The CSP was created to provide financial and technical assistance for eligible farmers to conserve and enhance soil, water, air, and other natural resources on their farmland and private forests.

In Michigan, the CSP’s focus is on impacts to natural resources of specific concern for designated geographic areas.

Successful applicants must enroll their entire agricultural operation, including all agricultural land under the applicant’s control, for the term of the proposed contract.

Learn how to get started with the CSP by contacting your local Conservation District. We also highly recommend reviewing NRCS’s “5 Steps to Assistance.”


Forestry Assistance Program (FAP

Michigan Conservation Districts provide education and one-on-one technical help with local forest health issues for private landowners and communities. Our professional foresters work out of 19 District offices, providing coverage for 46 counties in upper and lower Michigan.

Local Conservations Districts provide assistance to help their area's citizens better understand, plan, manage, protect and utilize their forest resources. The program is made available through grants from the Michigan Department of Agriculture and Rural Development (MDARD).

Note that the FAP strives to not compete with private sector business. Our foresters do not write management plans, administer timber sales, or provide any other service that could otherwise be provided by the private sector.

Click here for a current map of Conservation Districts with Forestry Assistance Foresters, and the counties currently covered through this program.


Michigan Pheasants ForeverMichigan Pheasant Restoration Initiative (MPRI)

Our Conservation Districts proudly partner with Pheasants Forever, Michigan United Conservation Clubs, MDNR, MDARD, U.S. Fish & Wildlife Service, and other conservation organizations on the Michigan Pheasant Restoration Initiative (MPRI).

This initiative is helping revitalize Michigan’s pheasant population, as well as the grasslands that support many other species in our state.

The program currently focuses efforts in the following three zones:

  • Huron, Sanilac, and Tuscola counties
  • Gratiot, Saginaw, and Clinton counties
  • Hillsdale, Lenawee, and Monroe counties

Conservation Districts within these pilot zones have a technician working with eligible farmers and landowners to provide guidance and assistance on habitat prescriptions for pheasants.

To be eligible, landowners must work together to devote large blocks of land that can serve as a patchwork of private properties set aside for habitat.

This is a cooperative initiative that requires a group of property owners to voluntarily agree to work together in "Neighborhood Cooperatives" to implement habitat projects.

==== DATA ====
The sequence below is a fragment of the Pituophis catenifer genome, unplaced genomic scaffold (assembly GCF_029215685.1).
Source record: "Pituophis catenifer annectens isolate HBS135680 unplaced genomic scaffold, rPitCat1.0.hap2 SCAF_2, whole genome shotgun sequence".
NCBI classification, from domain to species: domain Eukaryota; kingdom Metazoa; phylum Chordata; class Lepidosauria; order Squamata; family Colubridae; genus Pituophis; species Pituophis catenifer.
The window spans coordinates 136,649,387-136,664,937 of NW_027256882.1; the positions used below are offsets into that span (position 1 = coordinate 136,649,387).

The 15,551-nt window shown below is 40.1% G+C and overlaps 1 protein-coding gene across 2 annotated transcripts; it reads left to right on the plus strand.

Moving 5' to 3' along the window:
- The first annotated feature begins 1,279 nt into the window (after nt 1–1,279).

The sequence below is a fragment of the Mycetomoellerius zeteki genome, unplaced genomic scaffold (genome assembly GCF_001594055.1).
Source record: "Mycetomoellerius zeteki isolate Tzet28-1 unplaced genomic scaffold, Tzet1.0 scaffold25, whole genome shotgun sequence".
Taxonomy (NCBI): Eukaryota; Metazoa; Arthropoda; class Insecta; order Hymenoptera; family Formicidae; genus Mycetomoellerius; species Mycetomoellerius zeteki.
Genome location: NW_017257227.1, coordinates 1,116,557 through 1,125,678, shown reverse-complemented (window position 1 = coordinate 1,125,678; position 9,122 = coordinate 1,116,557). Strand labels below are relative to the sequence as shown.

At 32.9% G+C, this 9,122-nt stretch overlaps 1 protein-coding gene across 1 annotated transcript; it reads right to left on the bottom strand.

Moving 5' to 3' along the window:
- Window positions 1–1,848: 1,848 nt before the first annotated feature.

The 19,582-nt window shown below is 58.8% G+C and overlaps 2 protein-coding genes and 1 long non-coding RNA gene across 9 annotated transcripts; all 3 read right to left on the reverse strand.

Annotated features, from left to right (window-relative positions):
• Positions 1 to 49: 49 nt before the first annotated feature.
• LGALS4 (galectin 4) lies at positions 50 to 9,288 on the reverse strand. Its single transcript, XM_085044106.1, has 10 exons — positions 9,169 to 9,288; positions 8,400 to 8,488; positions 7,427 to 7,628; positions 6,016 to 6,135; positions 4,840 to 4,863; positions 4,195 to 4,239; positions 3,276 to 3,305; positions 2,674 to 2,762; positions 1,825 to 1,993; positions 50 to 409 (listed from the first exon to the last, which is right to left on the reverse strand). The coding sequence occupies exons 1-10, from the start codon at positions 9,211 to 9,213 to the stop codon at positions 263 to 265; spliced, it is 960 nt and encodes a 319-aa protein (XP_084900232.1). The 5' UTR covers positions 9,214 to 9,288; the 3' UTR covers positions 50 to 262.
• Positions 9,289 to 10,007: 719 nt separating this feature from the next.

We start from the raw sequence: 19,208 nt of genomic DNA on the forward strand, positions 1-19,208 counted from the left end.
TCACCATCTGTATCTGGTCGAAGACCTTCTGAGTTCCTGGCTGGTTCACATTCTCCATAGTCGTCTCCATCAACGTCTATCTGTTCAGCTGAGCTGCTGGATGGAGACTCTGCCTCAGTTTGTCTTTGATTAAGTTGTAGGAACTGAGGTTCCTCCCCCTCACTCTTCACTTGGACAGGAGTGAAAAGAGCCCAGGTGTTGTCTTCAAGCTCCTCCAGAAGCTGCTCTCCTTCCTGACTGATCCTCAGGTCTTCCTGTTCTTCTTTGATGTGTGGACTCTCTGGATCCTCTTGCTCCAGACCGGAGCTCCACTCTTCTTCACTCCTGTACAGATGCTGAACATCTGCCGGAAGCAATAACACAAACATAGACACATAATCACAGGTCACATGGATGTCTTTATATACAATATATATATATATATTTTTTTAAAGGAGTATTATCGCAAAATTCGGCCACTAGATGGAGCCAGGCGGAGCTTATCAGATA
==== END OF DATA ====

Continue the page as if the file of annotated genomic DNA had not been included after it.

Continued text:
Technicians will also assist cooperatives in identifying federal, state, and private assistance for funding or implementing habitat projects, including funding for landowners through conservation cost-share programs to install these habitat restoration practices.

Chapters of Pheasants Forever will also provide free seed to landowners. In some cases, the MDNR will also donate the use of farm implements and planting equipment, and release live pheasant.

Landowners outside of the three pilot zones are also encouraged to form local Neighborhood Cooperatives, with their local CD and Pheasants Forever Chapter available for program guidance.


Michigan Hunter Access Program (HAP)

Michigan's Hunting Access Program (HAP) was created in 1977 to increase public hunting opportunities in southern Michigan, where 97% of land is privately owned. HAP provides access to quality hunting lands close to urban properties, helping retain current and attract new hunters.

Through HAP, Conservation Districts can help landowners lease their private lands to the MDNR, allowing licensed hunters access to their property. Hunters using HAP lands are guests of the landowner and are asked to register each time they visit the property.

For landowners, HAP provides financial incentives for allowing hunters flexible access to their lands, letting landowners allow all hunting, youth and apprentice hunting only, small game only, deer only, turkey only, or a combination. Landowners enrolled in HAP are free from liability as stated in P.A. 451 of 1994.* 

Within the HAP service area, Conservation Districts provide farmers and landowners with information and enrollment assistance. Visit your local Conservation District to learn more about HAP. Please also visit the HAP site to learn more about the program.

* P.A. 451 of 1994: "No cause of action shall arise for injuries to persons hunting on lands leased under HAP unless the injuries were caused by gross negligence or willful and wanton misconduct of owner, tenant, or lessee."